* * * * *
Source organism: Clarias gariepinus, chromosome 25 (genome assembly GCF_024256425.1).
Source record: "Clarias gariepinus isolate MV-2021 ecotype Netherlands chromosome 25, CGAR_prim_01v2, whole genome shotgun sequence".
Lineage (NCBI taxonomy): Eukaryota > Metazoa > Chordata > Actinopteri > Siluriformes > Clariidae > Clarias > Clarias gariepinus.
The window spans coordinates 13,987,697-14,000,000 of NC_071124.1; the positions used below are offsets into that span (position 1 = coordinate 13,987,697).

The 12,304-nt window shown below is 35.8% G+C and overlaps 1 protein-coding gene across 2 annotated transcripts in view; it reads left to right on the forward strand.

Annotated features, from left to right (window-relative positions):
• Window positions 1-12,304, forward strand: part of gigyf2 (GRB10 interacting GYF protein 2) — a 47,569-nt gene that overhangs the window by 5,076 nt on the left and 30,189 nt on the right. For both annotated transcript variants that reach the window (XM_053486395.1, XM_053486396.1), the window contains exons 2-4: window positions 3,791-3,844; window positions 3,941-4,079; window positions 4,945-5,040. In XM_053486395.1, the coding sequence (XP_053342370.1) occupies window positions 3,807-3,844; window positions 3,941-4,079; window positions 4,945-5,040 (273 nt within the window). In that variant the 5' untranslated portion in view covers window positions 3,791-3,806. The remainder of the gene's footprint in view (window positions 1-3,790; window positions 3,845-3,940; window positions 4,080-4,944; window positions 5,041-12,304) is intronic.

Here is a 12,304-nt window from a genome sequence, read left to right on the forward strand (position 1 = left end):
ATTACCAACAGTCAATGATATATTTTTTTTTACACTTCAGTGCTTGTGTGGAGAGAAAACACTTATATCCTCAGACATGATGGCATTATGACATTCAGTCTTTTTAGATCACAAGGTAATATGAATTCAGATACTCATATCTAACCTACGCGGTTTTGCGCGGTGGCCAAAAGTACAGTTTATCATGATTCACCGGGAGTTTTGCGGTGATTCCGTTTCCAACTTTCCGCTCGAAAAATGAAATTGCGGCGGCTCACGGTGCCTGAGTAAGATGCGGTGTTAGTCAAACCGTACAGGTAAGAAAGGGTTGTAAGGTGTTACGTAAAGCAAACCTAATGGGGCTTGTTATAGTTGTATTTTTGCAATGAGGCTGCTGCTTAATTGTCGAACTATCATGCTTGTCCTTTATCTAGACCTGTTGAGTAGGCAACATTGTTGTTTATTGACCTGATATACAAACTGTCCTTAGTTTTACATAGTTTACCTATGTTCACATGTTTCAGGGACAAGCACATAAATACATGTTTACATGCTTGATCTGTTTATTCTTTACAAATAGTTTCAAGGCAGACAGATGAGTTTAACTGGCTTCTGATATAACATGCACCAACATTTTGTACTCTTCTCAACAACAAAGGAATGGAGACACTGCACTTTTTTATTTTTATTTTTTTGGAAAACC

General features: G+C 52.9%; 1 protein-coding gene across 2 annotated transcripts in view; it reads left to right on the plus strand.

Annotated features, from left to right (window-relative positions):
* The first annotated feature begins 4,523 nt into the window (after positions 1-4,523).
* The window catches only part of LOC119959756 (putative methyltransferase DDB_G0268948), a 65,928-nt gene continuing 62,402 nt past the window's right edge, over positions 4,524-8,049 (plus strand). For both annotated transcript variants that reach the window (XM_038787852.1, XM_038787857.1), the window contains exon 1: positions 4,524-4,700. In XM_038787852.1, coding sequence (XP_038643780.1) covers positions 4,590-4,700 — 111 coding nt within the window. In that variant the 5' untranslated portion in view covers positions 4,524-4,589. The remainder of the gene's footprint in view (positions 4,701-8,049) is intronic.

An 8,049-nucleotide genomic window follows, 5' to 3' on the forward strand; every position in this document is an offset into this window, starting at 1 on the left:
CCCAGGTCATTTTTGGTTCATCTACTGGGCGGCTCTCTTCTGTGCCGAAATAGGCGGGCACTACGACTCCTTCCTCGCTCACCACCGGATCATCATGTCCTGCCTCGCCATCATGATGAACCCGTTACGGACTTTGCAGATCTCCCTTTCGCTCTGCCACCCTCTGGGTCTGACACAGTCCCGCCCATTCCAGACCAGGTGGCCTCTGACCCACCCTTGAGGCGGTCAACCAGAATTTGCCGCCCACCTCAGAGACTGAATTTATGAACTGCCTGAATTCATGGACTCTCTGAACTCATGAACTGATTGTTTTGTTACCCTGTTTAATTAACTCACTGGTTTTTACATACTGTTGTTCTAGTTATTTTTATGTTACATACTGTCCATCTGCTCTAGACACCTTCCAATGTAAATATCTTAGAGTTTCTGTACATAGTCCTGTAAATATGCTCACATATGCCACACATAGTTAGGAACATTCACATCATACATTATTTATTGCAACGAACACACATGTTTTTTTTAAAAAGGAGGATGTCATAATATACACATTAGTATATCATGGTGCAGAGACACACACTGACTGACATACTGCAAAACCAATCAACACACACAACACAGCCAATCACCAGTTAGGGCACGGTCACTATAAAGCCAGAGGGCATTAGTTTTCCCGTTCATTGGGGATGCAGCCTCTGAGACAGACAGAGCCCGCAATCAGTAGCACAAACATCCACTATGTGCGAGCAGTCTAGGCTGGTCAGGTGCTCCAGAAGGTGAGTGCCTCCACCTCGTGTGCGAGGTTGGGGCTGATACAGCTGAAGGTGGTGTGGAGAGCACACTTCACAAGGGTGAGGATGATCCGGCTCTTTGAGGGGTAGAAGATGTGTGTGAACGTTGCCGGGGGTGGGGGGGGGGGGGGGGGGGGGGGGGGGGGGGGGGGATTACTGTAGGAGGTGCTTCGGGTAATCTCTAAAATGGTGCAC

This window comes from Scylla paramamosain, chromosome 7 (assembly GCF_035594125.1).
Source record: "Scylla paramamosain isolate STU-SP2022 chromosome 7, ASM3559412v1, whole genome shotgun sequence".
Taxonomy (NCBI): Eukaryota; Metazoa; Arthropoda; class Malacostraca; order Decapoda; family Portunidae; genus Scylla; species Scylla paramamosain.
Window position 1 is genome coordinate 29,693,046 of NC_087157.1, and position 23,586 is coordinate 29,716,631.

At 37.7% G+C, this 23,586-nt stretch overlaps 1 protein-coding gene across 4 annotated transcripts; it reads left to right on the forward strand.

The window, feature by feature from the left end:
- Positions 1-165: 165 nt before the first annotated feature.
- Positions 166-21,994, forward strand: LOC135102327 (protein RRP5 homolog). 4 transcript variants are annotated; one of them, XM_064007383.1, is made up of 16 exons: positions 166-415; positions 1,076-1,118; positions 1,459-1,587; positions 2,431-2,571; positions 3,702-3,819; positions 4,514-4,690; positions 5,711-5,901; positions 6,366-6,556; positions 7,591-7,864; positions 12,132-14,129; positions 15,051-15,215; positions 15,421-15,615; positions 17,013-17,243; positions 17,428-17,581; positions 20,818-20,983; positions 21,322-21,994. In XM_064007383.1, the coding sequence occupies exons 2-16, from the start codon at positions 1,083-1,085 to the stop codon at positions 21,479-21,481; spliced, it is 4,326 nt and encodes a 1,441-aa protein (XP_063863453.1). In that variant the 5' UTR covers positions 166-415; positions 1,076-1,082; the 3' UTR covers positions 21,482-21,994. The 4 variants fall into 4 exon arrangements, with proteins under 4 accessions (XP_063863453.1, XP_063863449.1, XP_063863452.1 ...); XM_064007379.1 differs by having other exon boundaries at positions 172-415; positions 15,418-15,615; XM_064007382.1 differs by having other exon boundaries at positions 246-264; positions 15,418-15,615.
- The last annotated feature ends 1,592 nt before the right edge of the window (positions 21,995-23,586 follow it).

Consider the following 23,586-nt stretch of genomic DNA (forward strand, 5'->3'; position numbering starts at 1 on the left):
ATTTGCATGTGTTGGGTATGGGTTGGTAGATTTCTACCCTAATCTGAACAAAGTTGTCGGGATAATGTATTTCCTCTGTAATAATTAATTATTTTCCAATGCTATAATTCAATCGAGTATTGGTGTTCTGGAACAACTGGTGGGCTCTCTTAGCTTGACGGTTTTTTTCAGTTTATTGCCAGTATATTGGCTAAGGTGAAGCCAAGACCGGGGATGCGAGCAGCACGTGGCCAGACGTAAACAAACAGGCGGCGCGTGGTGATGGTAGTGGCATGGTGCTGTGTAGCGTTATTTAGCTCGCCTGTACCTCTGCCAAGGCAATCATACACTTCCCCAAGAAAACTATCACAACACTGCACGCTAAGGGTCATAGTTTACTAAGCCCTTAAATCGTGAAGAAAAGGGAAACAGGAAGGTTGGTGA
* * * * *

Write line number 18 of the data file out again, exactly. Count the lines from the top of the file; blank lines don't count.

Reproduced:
Taxonomy (NCBI): Eukaryota; Metazoa; Arthropoda; class Malacostraca; order Decapoda; family Portunidae; genus Scylla; species Scylla paramamosain.